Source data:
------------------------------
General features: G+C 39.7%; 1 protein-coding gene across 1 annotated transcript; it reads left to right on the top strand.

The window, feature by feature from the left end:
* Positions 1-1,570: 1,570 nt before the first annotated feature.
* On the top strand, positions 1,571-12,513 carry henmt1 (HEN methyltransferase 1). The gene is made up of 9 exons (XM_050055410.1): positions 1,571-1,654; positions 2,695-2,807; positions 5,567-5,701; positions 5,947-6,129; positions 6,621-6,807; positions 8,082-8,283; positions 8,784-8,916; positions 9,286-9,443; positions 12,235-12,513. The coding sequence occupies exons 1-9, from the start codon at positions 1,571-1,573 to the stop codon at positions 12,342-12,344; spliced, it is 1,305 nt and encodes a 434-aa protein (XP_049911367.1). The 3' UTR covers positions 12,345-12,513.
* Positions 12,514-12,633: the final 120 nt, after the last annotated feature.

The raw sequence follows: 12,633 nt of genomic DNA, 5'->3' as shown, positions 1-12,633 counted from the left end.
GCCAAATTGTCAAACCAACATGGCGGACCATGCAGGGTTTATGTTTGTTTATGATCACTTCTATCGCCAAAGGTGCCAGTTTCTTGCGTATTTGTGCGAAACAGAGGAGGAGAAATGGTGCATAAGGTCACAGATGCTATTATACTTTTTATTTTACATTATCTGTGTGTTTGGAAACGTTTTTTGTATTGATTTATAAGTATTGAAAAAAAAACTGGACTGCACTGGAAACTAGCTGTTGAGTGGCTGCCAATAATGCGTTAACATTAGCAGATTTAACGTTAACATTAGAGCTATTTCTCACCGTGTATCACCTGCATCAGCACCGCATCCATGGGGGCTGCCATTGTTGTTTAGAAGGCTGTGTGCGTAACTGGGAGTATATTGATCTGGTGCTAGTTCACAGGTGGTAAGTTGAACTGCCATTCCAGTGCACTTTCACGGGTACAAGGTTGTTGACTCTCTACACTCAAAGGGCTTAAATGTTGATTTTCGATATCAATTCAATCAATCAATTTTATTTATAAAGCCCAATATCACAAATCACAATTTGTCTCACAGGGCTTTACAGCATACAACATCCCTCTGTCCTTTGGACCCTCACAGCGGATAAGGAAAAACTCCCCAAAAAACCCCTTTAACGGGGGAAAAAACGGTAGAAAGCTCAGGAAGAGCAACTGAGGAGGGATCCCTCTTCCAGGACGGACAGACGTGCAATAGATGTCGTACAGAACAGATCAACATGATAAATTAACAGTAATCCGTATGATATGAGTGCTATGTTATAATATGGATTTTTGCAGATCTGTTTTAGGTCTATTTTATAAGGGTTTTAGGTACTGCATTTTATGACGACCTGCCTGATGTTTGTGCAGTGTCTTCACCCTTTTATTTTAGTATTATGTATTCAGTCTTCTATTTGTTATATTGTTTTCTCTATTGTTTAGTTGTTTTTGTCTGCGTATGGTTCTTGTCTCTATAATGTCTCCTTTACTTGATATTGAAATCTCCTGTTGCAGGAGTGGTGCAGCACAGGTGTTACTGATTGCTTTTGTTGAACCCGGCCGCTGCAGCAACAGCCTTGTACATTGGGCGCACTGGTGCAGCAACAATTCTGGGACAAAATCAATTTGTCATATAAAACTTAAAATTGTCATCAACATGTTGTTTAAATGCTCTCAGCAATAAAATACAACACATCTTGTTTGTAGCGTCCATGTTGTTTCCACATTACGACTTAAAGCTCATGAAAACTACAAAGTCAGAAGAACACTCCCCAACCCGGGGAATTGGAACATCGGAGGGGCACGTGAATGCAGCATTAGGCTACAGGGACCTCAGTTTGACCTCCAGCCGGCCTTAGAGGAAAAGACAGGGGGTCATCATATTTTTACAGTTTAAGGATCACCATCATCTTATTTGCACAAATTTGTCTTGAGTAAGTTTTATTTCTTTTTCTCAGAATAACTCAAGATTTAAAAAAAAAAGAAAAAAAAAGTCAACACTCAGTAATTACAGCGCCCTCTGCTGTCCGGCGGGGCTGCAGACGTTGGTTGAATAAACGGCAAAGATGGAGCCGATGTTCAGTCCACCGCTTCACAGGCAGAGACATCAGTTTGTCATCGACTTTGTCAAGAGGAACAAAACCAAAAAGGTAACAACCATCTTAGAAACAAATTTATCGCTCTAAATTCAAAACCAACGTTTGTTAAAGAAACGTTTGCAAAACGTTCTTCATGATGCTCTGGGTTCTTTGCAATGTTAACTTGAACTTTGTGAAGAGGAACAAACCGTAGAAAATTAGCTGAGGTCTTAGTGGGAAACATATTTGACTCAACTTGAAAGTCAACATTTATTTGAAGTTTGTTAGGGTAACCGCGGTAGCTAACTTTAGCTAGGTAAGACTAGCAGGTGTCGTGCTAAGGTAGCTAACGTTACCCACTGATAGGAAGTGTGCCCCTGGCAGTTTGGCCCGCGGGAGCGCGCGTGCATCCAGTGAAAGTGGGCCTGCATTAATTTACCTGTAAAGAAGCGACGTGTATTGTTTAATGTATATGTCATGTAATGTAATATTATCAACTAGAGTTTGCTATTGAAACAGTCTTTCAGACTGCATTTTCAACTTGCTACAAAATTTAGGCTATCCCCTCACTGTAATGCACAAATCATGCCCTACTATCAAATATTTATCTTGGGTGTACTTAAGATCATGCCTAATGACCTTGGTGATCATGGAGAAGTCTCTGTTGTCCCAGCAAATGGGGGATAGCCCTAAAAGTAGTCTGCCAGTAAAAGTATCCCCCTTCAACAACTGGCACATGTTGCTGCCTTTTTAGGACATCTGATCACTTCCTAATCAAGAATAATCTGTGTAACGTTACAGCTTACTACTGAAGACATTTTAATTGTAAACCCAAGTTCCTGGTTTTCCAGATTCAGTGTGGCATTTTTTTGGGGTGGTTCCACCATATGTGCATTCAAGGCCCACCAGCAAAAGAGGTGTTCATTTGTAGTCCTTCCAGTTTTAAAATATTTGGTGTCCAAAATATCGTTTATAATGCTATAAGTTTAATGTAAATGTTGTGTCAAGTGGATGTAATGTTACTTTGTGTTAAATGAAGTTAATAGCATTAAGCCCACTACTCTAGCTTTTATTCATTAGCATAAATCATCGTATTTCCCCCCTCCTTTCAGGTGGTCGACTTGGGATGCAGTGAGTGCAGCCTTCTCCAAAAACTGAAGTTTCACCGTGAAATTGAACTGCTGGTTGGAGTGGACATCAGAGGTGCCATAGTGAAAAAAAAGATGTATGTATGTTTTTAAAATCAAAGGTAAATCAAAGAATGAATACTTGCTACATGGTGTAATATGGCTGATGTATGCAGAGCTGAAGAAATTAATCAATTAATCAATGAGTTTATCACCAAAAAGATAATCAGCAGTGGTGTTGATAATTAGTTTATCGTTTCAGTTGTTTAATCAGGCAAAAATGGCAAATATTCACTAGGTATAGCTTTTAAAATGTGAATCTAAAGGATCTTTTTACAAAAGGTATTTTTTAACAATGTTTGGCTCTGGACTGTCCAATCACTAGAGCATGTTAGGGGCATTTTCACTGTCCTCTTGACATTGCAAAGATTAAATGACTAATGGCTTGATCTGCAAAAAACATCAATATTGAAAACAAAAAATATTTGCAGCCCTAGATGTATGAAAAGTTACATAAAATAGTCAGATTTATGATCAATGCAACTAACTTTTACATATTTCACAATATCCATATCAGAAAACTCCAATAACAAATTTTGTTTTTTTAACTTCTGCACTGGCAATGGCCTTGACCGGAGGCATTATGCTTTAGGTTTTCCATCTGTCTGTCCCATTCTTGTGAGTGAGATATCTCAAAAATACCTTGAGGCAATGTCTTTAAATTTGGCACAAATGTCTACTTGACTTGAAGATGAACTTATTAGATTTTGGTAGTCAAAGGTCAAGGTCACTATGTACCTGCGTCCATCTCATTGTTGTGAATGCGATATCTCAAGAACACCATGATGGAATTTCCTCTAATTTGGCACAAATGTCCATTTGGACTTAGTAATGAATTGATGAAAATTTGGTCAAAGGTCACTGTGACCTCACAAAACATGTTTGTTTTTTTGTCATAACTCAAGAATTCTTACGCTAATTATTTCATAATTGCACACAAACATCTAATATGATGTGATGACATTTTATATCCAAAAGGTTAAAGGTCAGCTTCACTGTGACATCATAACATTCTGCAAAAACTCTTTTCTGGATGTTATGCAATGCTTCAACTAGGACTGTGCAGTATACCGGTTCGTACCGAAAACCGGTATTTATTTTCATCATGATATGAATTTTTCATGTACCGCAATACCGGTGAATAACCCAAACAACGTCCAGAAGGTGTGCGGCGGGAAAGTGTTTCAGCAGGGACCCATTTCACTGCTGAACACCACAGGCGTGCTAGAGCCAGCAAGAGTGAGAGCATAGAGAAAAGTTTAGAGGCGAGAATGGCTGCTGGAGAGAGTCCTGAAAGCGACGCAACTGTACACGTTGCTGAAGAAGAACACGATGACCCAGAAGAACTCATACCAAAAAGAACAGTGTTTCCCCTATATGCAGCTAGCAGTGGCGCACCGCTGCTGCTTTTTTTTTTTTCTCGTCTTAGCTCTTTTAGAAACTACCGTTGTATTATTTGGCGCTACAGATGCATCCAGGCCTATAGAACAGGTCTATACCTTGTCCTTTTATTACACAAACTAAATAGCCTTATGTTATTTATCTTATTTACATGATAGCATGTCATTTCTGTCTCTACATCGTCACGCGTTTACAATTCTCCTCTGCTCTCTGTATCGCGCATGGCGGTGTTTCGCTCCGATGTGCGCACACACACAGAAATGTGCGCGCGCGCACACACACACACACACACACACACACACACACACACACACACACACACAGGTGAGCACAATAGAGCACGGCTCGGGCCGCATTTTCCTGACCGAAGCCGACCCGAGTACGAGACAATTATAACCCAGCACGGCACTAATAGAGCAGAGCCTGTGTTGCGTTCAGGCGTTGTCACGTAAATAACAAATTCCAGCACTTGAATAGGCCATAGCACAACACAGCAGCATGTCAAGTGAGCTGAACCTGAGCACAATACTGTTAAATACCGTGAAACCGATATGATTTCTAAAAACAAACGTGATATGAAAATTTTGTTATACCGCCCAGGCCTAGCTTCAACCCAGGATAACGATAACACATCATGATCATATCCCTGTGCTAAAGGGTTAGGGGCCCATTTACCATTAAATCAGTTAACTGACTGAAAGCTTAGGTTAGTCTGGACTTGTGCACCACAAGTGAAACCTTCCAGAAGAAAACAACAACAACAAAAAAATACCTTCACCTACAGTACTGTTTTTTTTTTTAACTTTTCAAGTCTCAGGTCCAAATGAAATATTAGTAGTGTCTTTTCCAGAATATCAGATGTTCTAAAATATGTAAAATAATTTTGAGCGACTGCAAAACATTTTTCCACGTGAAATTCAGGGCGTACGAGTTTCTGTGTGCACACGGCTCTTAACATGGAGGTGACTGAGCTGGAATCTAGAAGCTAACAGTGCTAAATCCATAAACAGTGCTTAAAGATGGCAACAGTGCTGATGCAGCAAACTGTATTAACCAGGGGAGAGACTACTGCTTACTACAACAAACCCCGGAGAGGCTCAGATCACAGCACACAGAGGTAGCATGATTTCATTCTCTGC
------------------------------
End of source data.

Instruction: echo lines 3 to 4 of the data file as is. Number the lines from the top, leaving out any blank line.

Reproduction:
* Positions 1-1,570: 1,570 nt before the first annotated feature.
* On the top strand, positions 1,571-12,513 carry henmt1 (HEN methyltransferase 1). The gene is made up of 9 exons (XM_050055410.1): positions 1,571-1,654; positions 2,695-2,807; positions 5,567-5,701; positions 5,947-6,129; positions 6,621-6,807; positions 8,082-8,283; positions 8,784-8,916; positions 9,286-9,443; positions 12,235-12,513. The coding sequence occupies exons 1-9, from the start codon at positions 1,571-1,573 to the stop codon at positions 12,342-12,344; spliced, it is 1,305 nt and encodes a 434-aa protein (XP_049911367.1). The 3' UTR covers positions 12,345-12,513.